Students enjoying a campus event - but is the University struggling to attract potential students?

The University of Sussex is falling behind its competitors in appealing to potential students, latest figures have revealed. An internal report shows that applications for undergraduate degrees have declined by three times the national average in 2008.

Undergraduate applications to the University have fallen 21% between 2007 and 2008 compared with a national average of minus 7%. In total 13,129 undergraduates applied to the University in 2008, compared with 16,604 in 2007. Worryingly, some of the subjects that Sussex has previously excelled in have been the biggest losers. Applications to the traditionally well-respected English course are down 32% and physics and biochemistry have suffered by 39% and 26% respectively. In an ironic twist the only course that had improved application numbers, up by 5%, was chemistry, a course which had been threatened with closure a few years ago.

The lower applications have not been evenly distributed across the University schools either. HUMs (the School of Humanities) has suffered the worst of the departments, with applications down 28% while SOCCUL (School of Social Sciences & Cultural Studies) fared best with only a 14% decline.
The reasons for this decline are disputed. Adam Farrell, the Student Union’s education officer, declared “Sussex is losing its image of doing things differently. The governance and ethos of a university echoes far. As the university becomes more generic in its practice and presentation, its appeal decreases.”
But the University has disputed that the figures represent a major challenge to funding. In a statement yesterday the University said “applications to Sussex grew by over 50% between 2001 and 2007, and applications for 2008 were still well above 2001 levels.” The statement also cited changes to the UCAS system which reduced the number of Universities that applicants can apply to from six to five. Farrell pointed out that the statement failed to address the issue of relative decline compared to universities of a similar standard.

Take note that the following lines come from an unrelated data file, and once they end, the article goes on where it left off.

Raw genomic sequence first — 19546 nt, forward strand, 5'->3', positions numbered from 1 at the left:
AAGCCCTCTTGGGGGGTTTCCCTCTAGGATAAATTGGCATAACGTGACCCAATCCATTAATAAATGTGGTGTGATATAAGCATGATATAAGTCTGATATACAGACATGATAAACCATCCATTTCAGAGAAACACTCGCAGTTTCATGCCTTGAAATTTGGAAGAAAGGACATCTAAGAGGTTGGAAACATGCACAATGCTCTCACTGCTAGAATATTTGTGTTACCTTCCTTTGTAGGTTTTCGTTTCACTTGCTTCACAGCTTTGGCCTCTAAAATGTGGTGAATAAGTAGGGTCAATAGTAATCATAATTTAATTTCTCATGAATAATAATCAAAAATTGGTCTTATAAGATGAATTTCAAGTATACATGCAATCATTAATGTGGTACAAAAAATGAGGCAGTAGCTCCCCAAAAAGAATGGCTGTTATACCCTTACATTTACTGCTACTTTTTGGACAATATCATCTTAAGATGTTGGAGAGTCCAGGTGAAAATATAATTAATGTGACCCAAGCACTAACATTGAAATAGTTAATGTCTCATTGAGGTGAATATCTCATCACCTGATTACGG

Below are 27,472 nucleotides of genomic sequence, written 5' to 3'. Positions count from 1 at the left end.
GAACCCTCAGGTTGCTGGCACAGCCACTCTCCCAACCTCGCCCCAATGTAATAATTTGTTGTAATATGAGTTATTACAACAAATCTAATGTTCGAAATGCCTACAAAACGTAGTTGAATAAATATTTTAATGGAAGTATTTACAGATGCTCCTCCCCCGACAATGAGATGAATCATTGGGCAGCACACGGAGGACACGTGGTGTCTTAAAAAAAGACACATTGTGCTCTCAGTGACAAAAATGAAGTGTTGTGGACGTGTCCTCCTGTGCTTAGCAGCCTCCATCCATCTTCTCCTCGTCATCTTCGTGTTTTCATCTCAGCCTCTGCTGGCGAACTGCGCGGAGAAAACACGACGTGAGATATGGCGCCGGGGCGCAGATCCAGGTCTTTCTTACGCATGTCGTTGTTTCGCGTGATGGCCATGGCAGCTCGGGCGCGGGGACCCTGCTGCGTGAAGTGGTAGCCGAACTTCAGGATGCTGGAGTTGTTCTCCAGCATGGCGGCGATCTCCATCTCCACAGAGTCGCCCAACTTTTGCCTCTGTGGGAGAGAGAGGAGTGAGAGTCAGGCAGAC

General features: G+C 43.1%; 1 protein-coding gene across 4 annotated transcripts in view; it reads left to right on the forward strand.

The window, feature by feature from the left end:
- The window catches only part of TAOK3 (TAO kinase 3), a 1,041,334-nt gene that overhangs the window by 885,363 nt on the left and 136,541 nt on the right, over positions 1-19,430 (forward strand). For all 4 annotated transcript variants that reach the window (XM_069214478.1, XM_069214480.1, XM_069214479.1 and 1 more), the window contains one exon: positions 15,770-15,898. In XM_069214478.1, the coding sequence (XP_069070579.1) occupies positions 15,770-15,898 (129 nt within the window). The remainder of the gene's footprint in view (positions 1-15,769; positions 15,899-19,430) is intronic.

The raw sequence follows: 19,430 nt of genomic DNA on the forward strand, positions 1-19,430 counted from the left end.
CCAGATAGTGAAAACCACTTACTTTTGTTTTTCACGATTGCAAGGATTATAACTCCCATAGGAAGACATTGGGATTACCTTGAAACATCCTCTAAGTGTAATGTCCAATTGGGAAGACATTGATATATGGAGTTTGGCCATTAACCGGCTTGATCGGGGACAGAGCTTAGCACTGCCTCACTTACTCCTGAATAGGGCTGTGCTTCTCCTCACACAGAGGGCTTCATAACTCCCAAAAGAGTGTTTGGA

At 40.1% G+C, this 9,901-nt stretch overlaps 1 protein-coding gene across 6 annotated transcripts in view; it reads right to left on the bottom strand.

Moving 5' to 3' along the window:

Particularly ominous for the management of Sussex is the fall in applications from the higher fee-paying international students, down 30% from the previous year. The report begins with a warning that “failure to achieve the recruitment targets will impact on the 2008/09 budget and on plans for further growth.” Another recent report declared that “International student tuition fees are one of the few areas where neither the price nor number of students admitted is controlled by the government and hence represents one of the few sources of additional discretionary income.” The University has recently committed to expanding revenue from international students from £8m a year to £17m by 2015. This has caused fears of budgetary gaps if these figures continue.

Dan Vockins, former USSU president, declared that there may be more serious structural causes for the fall in international students that the University has failed to take into account. He argued “it may be the case that in the emerging economies of India and China the academic institutions they have created are improving their reputations. Therefore the need to travel abroad to study is declining.” He points out that if the trends of lower applications from international students continue then the budgetary gaps created would ultimately affect the quality of education the University could offer.

The University has disputed the accusations of potential financial problems from falling numbers in international students: “The international market for students is, of course, very competitive but the indication on overseas undergraduate numbers is that admissions will be in line with targets and above numbers admitted last year.”

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